Jane Norton opts for non-conventional campaign
By Leslie Jorgensen
Former Colorado Lt. Governor Jane Norton, a Republican U.S. Senate candidate, recently swerved her campaign off the caucus-to-assembly route to the petition avenue. Norton said she wants to focus on her potential Democratic opponent — either appointed Democratic U.S. Senator Michael Bennet or his rival, former Colorado Speaker of the House Andrew Romanoff.
Because of the change in strategy, the campaign recently hired state Senator Josh Penry as campaign manager, replacing Norm Cummings, and tapped Rich Beeson as campaign consultant.
Norton is running against former state Senator Tom Wiens, who is also petitioning onto the GOP primary ballot, and Weld County District Attorney Ken Buck, businessman Cleve Tidwell and patent attorney Steve Barton, who are taking their candidacies through the caucus-to-assembly route.
Like many candidates, Norton is constantly on the campaign trail and almost never at headquarters. We found her with several campaign staffers at Cool River Café where more than a hundred women gathered to sign petitions, contribute and support Norton.
In the mix of campaign volunteers and staffers were Denver realtor Edie Marks, former First Lady Frances Owens and daughter Monica Owens, Lynn Cottrell, Marti Albright Whitmore, Cheri Offner and Norton’s campaign volunteer coordinator Mary K. Lowe, sister of former Colorado Governor Bill Owens, deputy campaign manager Cinamon Watson, and organizational director Amy Attwood.
Norton’s U.S. Senate campaign staff: (Front) Penny Osborne, left, scheduler; state Sen. Josh Penry, campaign manager; Michael Findlay; deputy communications director; Amy Attwood, organization director; and Brett Bergman, a field director. (Back) Stormy Siess, left, a field director; Mary K. Lowe, volunteer coordinator; Tatianna Gruen, office manager; Barb Jenkins, treasurer; Tyler Sandberg, a field director; Shannon Ulrich, national finance director; Aindriu Colgan, a field director; Katie Behnke, finance director; Cinamon Watson, deputy campaign manager; Cahleen Hegarty, deputy finance director; and Alan Nygen, communications researcher.
Photo by Leslie Jorgensen/The Colorado Statesman
Despite the packed campaign schedule, Norton outpaces everyone on the campaign in communicating on Facebook, MySpace and Twitter. On the campaign trail, the candidate might forget lip gloss — but never the BlackBerry.
The Norton campaign headquarters is located in a small shopping plaza on Arapahoe Road, a few blocks West of I-25. The headquarters’ walls feature a Norton for U.S. Senate campaign banner, photos of the candidate and two “stars” bulletin boards featuring photos of the campaign’s volunteers.
The office is dominated by a huge table that’s usually manned by volunteers and staff producing campaign mailers and assembling petition packages. On this morning, the table is commandeered by Penry, who with Watson, is conducting a staff meeting to assess the petition progress and events for the upcoming weekend.
Surrounding the table are staffers Barb Jenkins, treasurer; Katie Behnke, Shannon Ulrich and Cahleen Hegarty, the fundraising team; Brett Bergman, Stormy Siess, Tyler Sandberg and Aindriu Colgan, field directors; Michael Findlay, deputy communications director and the candidate’s driver; Alan Nygen, communications researcher; Penny Osborne, scheduler; Tatianna Gruen, office manager; Attwood and Lowe.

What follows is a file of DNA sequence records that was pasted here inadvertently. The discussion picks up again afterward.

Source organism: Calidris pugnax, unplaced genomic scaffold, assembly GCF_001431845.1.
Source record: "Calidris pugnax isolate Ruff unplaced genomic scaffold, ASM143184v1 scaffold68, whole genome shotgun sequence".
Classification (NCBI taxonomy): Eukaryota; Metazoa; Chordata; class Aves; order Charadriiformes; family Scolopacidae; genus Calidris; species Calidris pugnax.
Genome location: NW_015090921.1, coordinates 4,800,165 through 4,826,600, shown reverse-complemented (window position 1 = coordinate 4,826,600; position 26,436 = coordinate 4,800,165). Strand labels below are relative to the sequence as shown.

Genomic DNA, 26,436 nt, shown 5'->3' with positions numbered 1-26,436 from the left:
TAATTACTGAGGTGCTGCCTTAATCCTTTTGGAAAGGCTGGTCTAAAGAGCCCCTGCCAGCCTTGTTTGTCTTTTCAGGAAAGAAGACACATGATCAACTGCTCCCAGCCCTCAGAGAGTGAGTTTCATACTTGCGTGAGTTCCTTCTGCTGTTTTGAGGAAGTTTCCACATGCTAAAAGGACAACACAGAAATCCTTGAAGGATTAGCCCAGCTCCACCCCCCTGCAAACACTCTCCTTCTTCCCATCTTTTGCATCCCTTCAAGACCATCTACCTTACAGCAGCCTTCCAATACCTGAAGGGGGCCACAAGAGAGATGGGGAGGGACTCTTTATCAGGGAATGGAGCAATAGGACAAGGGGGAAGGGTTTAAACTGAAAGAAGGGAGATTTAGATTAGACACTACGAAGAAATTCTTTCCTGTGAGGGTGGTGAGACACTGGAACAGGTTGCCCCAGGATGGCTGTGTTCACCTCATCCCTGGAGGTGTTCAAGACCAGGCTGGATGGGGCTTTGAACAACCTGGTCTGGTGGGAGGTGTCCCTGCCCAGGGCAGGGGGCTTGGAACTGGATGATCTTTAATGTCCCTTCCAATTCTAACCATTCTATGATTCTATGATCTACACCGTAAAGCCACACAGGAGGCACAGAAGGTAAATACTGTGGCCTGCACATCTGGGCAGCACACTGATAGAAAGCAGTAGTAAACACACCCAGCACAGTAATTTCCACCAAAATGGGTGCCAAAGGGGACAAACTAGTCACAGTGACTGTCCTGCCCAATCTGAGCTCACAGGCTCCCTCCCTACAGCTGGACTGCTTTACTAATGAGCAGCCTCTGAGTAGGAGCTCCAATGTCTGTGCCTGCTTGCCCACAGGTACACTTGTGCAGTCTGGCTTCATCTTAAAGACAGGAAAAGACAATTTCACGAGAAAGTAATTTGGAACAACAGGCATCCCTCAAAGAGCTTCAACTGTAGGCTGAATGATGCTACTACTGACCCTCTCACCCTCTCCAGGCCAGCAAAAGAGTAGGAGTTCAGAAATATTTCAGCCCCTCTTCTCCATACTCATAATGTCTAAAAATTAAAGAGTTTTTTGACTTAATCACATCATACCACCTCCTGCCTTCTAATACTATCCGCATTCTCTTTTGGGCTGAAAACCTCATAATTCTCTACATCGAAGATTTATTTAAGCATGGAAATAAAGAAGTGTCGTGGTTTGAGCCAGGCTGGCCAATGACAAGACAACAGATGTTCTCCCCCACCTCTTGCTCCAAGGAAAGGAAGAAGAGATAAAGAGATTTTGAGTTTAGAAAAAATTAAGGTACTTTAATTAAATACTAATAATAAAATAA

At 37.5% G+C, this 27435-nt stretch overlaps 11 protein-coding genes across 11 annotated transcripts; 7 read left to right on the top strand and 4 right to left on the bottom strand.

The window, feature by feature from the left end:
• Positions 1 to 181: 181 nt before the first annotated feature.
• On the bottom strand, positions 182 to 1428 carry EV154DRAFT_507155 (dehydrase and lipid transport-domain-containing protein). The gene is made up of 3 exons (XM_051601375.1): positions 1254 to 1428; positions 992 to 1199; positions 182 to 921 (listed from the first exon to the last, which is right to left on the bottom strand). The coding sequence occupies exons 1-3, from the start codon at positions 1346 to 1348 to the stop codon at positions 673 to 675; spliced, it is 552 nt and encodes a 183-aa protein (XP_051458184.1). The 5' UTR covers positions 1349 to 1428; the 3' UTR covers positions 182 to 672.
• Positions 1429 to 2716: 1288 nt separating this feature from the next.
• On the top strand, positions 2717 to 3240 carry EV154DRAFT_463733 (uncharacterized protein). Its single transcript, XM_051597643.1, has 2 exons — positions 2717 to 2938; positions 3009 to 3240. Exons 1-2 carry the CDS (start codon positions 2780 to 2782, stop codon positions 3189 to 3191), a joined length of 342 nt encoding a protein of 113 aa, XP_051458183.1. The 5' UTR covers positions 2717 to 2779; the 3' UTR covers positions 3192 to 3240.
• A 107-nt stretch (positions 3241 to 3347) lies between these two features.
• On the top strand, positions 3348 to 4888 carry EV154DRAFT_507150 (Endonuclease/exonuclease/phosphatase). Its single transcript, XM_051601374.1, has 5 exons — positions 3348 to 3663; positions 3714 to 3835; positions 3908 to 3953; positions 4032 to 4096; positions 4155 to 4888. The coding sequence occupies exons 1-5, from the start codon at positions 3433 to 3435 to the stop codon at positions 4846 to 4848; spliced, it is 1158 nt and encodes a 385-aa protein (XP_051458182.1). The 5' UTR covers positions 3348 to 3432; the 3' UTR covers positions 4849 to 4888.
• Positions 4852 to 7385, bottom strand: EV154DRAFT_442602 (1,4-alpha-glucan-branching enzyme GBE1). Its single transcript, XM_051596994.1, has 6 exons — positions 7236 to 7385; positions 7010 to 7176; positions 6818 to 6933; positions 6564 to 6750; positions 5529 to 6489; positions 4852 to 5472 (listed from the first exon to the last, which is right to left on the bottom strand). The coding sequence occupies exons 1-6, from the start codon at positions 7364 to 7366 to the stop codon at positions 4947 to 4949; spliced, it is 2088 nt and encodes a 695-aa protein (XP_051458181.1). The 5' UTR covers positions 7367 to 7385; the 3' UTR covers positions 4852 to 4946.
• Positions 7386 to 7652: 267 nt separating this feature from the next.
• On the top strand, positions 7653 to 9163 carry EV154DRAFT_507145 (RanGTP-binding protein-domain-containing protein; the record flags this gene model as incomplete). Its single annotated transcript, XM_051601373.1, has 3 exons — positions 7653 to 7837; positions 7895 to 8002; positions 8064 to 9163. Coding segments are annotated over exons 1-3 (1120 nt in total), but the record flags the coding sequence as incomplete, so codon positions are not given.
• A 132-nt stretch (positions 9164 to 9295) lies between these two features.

In the final two weeks to petition onto the ballot, Norton’s U.S. Senate campaign meets to strategize the drive, deputy campaign manager Cinamon Watson, left, campaign manager state Senator Josh Penry and field director Stormy Siess.
Photo by Leslie Jorgensen/The Colorado Statesman
Attwood outlines her petition plans — from staging volunteers at gun shows to political events to churches. The same strategy was used by 5th District Congressman Doug Lamborn, 6th District Congressman Mike Coffman and his predecessor, former Congressman Tom Tancredo, who, as candidates, petitioned onto the ballot.
To petition onto the primary ballot, Norton needs a minimum of 1,500 valid Republican signatures on petitions from each of Colorado’s seven congressional districts by May 27.
So what’s the inside scoop on the campaign staff? Here are their responses to The Colorado Statesman questionnaire.
1) Who on the campaign would be able to change a flat tire?
2) Who is most likely to get a speeding ticket?
3) Do you have nicknames for staff members? If so, what are they? Why?
Republican U.S. Senate candidate Jane Norton looks overwhelmed as women applaud her campaign and sign petitions at Cool River Café.
Photo by Chloe Silliman
4) Who on staff eats the most fast food?
5) Who is most likely to bring sweets into the office?
6) Who knows the campaign staff’s sweet tooth best?
7) If the candidate can’t talk with the media, who is trusted with that?
8) What is the strangest thing the candidate brought home after an event?
9) What book is Norton reading?
10) What music energizes or soothes the candidate’s soul?
11) What is the first thing Norton does when she arrives home from traveling the campaign trail?